Browsing Thomas, James by Author "Barker, Dillon Oliver Reese"
Now showing 1 - 1 of 1
Results Per Page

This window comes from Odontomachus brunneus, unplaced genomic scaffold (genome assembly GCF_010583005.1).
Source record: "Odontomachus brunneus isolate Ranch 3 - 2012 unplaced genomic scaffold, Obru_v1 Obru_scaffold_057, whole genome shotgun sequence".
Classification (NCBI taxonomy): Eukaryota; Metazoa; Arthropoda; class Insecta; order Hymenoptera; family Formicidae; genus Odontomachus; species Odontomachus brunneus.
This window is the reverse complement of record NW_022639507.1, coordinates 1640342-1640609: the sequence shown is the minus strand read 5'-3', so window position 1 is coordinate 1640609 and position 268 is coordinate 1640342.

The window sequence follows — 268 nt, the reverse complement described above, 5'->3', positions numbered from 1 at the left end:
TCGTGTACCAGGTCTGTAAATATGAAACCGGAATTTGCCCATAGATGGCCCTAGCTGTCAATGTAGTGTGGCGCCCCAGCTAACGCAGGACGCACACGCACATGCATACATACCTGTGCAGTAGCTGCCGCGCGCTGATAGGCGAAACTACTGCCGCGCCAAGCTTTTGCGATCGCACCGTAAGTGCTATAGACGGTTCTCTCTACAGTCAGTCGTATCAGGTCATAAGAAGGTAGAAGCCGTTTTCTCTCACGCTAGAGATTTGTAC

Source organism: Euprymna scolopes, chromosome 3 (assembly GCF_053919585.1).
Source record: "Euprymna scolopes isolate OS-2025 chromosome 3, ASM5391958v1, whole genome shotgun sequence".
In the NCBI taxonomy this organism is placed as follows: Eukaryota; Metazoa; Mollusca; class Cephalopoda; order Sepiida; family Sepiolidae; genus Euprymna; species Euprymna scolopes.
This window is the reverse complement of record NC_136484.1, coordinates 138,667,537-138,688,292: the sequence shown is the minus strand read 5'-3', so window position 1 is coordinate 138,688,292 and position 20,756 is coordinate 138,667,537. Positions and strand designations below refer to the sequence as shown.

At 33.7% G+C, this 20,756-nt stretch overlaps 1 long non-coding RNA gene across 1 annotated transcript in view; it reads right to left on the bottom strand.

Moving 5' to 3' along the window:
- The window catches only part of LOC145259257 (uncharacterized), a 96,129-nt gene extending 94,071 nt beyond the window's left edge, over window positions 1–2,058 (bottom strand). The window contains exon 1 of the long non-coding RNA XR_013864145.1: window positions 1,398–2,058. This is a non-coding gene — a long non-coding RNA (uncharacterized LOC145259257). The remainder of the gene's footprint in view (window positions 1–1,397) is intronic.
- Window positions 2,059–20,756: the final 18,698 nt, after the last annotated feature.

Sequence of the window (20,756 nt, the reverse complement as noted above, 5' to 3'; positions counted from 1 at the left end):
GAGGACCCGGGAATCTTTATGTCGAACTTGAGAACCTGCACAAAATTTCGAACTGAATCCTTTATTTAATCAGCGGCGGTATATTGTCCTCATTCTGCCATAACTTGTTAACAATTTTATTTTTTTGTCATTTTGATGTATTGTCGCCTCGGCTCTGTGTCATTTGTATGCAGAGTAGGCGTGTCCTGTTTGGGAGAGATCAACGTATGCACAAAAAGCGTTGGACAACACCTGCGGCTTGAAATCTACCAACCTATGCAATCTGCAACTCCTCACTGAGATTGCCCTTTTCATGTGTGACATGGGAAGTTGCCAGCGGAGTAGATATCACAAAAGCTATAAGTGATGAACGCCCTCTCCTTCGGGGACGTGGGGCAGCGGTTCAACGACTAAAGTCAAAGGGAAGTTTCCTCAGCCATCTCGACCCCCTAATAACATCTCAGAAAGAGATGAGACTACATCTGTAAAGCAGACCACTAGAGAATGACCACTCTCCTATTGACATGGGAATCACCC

- ItemA genome-wide association study to identify diagnostic markers for human pathogenic Campylobacter jejuni strains(Frontiers Media, 2017) Buchanan, Cody J.; Webb, Andrew L.; Mutschall, Steven K.; Kruczkiewicz, Peter; Barker, Dillon Oliver Reese; Hetman, Benjamin M.; Gannon, Victor P. J.; Abbott, D. Wade; Thomas, James E.; Inglis, G. Douglas; Taboada, Eduardo N.Campylobacter jejuni is a leading human enteric pathogen worldwide and despite an improved understanding of its biology, ecology, and epidemiology, limited tools exist for identifying strains that are likely to cause disease. In the current study, we used subtyping data in a database representing over 24,000 isolates collected through various surveillance projects in Canada to identify 166 representative genomes from prevalent C. jejuni subtypes for whole genome sequencing. The sequence data was used in a genome-wide association study (GWAS) aimed at identifying accessory gene markers associated with clinically related C. jejuni subtypes. Prospective markers (n=28) were then validated against a large number (n=3,902) of clinically associated and non-clinically associated genomes from a variety of sources. A total of 25 genes, including six sets of genetically linked genes, were identiﬁed as robust putative diagnostic markers for clinically related C. jejuni subtypes. Although some of the genes identiﬁed in this study have been previously shown to play a role in important processes such as iron acquisition and vitamin B5 biosynthesis, others have unknown function or are unique to the current study and warrant further investigation. As few as four of these markers could be used in combination to detect up to 90% of clinically associated isolates in the validation dataset, and such markers could form the basis for a screening assay to rapidly identify strains that pose an increased risk to public health. The results of the current study are consistent with the notion that speciﬁc groups of C. jejuni strains of interest are deﬁned by the presence of speciﬁc accessory genes.